What you need to know about preparation, surgery and recovery
What are Cataracts?
A cataract is a clouding of the lens inside the eye which restricts light from passing through the eye and reaching the retina. When this occurs, vision is affected. An opacity can be quite minor or it can become so marked that it prevents adequate vision. Cataracts can make the vision very blurry, cause rapid changes in your glasses strength and can also result in increased glare, particularly with driving at night.
Cataracts cannot be fixed with glasses, contact lenses or laser eye surgery. As scary as cataracts might sound, modern cataract surgery usually can restore vision lost to cataracts — and in some cases can reduce your reliance on glasses as well. Cataract removal is one of the most common eye operations performed in New Zealand today. It is also one of the safest and most effective and is successful in over 98% of cases. Due to advancements in technology, the results of modern cataract surgery are more predictable, there are few side effects and the eye usually makes a full recovery within only a few weeks.
How Do I Prepare For Cataract Surgery?
Prior to your procedure, your doctor will do some tests to measure the size and shape of your eye. This way, your doctor can choose the best artificial lens for you, based on your eye measurements and lifestyle.
In preparation for the surgery, you will usually be told not to eat or drink anything 12 hours before the procedure.
What Happens During the Surgery?
Cataract surgery is very quick and usually takes less than 30 minutes. However, to allow time for preparation and recovery after the surgery, you can expect to be at Oasis Surgical for 2 hours in total.
To make sure you don’t feel any pain, you will be given a few eye drops to dilate your pupil followed by a local anaesthetic, as you will be awake for the procedure. To begin the procedure, the surgeon will make two tiny cuts in the cornea (front of your eye). Through these, the surgeon will then insert a small tool, called an ultrasound probe, to break up the cataract and gently suction it out from the eye. After all the cloudy tissue is removed from the eye, the surgeon will insert the new lens into the eye, called the IntraOcular Lens or implant (IOL), which is made of an acrylic material which lasts a lifetime and is well tolerated in the body. Once the lens is replaced, the surgeon will then will ensure the tiny cuts are sealed (they rarely require sutures) and the surgery is complete.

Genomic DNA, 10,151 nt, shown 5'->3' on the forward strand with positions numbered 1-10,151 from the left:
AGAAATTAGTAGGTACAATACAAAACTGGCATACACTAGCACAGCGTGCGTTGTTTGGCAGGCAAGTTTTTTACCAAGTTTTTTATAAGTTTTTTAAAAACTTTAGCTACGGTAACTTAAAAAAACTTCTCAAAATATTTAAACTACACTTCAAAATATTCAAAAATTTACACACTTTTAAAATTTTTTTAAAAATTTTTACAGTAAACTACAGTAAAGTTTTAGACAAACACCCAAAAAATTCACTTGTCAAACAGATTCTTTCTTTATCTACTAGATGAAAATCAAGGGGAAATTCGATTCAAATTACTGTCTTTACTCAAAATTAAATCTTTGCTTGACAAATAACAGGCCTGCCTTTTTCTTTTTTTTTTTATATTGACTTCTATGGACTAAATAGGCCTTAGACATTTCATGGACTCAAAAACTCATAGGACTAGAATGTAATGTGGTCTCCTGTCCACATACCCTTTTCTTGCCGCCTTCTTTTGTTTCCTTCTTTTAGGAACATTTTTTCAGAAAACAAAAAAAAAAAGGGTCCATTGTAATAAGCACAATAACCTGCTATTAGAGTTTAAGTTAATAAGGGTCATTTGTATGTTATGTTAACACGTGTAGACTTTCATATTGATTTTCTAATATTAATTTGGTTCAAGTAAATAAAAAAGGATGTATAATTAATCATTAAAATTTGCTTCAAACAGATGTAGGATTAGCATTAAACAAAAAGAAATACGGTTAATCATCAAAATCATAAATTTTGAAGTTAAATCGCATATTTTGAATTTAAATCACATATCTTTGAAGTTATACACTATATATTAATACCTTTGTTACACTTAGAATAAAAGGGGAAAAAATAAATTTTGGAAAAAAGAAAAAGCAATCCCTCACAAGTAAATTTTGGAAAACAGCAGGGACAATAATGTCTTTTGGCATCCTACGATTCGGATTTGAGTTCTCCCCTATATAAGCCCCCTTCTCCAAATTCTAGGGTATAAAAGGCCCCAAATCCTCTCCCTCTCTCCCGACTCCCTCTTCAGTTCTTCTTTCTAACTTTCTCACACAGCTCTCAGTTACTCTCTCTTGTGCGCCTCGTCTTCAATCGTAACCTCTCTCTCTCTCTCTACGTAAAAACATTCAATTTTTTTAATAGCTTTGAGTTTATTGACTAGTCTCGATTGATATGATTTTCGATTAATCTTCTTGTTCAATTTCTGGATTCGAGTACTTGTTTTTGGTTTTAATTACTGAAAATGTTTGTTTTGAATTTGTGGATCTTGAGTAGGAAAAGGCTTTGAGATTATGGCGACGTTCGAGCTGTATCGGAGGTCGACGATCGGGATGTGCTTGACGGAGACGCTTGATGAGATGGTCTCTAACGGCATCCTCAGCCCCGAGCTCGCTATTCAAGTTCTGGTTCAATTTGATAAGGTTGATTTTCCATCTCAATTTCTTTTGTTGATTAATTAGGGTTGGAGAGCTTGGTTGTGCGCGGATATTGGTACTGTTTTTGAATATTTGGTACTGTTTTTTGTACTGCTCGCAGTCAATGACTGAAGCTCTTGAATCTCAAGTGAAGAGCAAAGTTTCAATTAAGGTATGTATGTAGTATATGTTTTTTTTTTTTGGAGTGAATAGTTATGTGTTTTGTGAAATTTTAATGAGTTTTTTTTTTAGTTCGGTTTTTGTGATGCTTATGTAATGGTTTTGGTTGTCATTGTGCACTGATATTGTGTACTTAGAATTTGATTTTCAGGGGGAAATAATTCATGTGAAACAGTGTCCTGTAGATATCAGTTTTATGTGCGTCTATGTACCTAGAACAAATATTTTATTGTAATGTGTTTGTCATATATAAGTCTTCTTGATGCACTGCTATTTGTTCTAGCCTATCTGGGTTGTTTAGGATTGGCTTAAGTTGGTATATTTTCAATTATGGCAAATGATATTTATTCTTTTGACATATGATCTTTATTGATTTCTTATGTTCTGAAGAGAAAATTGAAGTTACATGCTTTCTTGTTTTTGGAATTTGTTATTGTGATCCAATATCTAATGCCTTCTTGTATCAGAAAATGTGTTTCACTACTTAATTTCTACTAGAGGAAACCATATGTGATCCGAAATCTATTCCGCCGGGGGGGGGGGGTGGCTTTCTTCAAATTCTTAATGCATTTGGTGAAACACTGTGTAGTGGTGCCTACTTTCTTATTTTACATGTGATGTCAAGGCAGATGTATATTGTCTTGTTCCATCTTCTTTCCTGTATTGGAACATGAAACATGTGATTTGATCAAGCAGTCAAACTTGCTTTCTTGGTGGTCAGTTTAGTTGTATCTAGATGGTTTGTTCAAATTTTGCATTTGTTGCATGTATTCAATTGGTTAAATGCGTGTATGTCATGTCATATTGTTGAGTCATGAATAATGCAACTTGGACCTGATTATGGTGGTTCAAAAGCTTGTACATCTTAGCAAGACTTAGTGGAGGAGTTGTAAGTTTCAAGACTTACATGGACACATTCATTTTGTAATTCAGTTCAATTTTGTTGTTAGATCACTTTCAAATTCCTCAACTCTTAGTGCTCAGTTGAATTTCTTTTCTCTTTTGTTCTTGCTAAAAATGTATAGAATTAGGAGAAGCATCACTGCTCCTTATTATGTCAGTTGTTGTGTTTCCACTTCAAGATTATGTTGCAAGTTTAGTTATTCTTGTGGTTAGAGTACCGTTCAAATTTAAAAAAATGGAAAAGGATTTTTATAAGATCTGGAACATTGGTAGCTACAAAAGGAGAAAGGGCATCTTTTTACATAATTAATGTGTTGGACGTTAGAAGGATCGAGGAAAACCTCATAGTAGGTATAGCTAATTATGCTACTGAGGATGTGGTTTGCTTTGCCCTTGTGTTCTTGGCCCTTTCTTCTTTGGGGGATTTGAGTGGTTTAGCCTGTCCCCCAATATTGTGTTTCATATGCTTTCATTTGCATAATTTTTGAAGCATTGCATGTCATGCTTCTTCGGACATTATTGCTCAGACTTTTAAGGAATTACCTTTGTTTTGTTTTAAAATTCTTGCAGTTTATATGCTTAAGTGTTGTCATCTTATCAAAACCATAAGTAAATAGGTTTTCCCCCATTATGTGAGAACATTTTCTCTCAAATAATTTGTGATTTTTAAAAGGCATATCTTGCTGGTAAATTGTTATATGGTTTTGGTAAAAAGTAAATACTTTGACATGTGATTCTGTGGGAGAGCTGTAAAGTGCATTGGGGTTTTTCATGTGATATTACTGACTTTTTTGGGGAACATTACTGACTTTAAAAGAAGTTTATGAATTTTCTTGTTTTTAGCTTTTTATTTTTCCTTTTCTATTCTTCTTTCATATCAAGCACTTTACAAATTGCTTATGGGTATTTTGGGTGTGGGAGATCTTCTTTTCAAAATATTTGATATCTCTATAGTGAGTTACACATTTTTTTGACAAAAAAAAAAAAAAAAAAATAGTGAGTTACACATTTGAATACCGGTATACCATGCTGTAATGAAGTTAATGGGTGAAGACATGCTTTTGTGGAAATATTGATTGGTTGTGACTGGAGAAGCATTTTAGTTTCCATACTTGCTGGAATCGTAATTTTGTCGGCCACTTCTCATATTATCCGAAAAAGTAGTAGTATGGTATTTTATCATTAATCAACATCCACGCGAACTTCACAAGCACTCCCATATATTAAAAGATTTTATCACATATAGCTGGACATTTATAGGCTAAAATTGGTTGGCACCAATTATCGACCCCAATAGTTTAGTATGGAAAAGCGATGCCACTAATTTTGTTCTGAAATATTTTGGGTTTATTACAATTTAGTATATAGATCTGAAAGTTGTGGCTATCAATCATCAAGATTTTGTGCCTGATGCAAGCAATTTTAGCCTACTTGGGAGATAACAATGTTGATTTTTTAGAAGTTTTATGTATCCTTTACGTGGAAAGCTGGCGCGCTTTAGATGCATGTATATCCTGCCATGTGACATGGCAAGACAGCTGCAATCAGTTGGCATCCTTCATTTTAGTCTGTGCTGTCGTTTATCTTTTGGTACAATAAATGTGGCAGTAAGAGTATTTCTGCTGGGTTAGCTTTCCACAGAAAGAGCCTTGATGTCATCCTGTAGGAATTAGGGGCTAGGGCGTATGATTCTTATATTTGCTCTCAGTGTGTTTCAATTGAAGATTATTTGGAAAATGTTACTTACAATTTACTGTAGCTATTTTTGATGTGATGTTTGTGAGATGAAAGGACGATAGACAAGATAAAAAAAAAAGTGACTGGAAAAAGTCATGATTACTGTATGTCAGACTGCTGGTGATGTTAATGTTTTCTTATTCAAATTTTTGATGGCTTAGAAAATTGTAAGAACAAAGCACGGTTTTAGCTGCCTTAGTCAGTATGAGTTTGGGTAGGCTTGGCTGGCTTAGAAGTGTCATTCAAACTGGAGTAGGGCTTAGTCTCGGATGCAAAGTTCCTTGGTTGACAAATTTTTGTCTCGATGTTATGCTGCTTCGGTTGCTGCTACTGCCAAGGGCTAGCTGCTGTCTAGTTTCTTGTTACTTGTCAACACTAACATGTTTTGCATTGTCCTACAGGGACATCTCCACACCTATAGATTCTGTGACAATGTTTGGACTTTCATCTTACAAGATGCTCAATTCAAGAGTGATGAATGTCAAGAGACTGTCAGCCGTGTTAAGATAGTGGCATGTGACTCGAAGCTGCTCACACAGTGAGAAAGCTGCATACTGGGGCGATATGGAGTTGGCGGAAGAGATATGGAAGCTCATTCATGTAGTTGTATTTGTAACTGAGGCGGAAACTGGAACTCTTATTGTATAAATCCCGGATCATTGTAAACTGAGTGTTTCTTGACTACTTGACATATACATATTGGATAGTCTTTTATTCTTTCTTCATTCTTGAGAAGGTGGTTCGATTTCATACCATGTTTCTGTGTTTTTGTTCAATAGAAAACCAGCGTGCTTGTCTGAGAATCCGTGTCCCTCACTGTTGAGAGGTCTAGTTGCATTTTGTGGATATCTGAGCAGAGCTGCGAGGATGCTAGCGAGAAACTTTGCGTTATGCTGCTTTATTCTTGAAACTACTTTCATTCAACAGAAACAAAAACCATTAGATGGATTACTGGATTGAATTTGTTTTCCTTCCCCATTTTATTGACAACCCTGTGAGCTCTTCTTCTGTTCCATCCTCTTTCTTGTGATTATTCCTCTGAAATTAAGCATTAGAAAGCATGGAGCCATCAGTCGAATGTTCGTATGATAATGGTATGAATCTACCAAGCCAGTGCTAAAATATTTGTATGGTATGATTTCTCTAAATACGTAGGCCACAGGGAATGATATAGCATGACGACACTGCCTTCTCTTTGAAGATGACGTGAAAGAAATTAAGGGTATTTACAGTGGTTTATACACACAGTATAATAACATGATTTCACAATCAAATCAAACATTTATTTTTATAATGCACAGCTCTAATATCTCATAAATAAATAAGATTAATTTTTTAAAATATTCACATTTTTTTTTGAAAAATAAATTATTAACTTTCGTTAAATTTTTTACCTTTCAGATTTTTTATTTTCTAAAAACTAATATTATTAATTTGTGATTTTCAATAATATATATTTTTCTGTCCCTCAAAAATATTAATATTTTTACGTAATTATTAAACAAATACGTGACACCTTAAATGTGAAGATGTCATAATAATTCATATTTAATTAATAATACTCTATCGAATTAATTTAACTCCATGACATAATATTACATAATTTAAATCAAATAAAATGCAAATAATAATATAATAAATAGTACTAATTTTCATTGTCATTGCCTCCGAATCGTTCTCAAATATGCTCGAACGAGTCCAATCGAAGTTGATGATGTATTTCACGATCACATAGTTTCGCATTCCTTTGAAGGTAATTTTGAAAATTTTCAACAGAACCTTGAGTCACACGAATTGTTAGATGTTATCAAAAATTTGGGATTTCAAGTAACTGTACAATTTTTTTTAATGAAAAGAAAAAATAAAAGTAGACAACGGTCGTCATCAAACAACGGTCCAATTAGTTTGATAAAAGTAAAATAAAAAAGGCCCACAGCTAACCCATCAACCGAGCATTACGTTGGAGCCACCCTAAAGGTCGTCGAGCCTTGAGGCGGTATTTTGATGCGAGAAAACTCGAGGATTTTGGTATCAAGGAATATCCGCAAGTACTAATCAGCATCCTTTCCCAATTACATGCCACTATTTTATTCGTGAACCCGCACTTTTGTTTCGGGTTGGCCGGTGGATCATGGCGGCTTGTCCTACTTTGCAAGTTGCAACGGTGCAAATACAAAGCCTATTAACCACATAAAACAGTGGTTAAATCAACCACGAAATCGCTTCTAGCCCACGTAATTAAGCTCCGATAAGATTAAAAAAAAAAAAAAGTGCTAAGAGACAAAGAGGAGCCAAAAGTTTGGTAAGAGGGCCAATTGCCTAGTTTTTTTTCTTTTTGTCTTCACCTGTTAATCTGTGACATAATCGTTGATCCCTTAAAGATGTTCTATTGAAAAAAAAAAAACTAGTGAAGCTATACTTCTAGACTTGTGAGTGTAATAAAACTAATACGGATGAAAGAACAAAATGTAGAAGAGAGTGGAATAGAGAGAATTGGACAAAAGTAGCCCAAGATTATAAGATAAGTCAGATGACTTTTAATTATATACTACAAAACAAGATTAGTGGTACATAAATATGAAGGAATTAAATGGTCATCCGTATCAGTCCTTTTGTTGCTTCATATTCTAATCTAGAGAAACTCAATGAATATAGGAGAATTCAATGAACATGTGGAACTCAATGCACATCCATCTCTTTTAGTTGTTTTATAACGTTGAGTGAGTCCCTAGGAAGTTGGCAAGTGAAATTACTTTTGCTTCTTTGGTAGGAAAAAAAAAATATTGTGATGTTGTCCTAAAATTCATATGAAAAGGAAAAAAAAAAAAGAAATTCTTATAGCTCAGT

These lenses improve your vision by focusing the light on the back of your eye. You won’t be able to feel or see the lens after the surgery, as it becomes a permanent part of your eye which requires no long term care.
After the Surgery
Immediately after the surgery, we will keep you comfortable in our post-op recovery room for at least half an hour before we let you go home. While you relax with a cup of tea and cake in the post-op room, one of our lovely nurses will run through all of your daily medicine instructions and make sure you understand your post-op care. You won’t need to stay overnight at the hospital, but you’ll need someone to drive you home, so make sure you have organised for a family member or friend to come and collect you afterwards. You will have a patch on overnight but it comes off the next morning so you can start your drops.
If you have cataracts in both of your eyes, you will probably have two separate surgeries, typically a week or more apart. This gives the first eye a chance to heal. Usually, our patients returning for the second surgery are less nervous, as they already know how pain-free and quick the procedure is.
For few days after the cataract surgery it is not uncommon for your eyes to feel sore or itchy. During this time you may also have some tearing and find it hard to see well in bright light. Your doctor will give you eye drops to prevent infection and settle inflammation in the eye. It is important for the first few days after the procedure that you take it easy and avoid bending over, picking up heavy objects and putting any pressure on your eye. You will need to wait to get a clearance from your doctor before you start driving though that usually happens at the first post-operative check, a day or two after the surgery.
Your eyes should have fully healed after 8 weeks. While many patients find they have perfect or near perfect vision after the surgery, there is a chance that you still may need to wear contacts or glasses after the surgery.
Book an Appointment
The ophthalmologists at Auckland Eye use the latest and most sophisticated techniques and equipment to ensure the best results for your cataract surgery.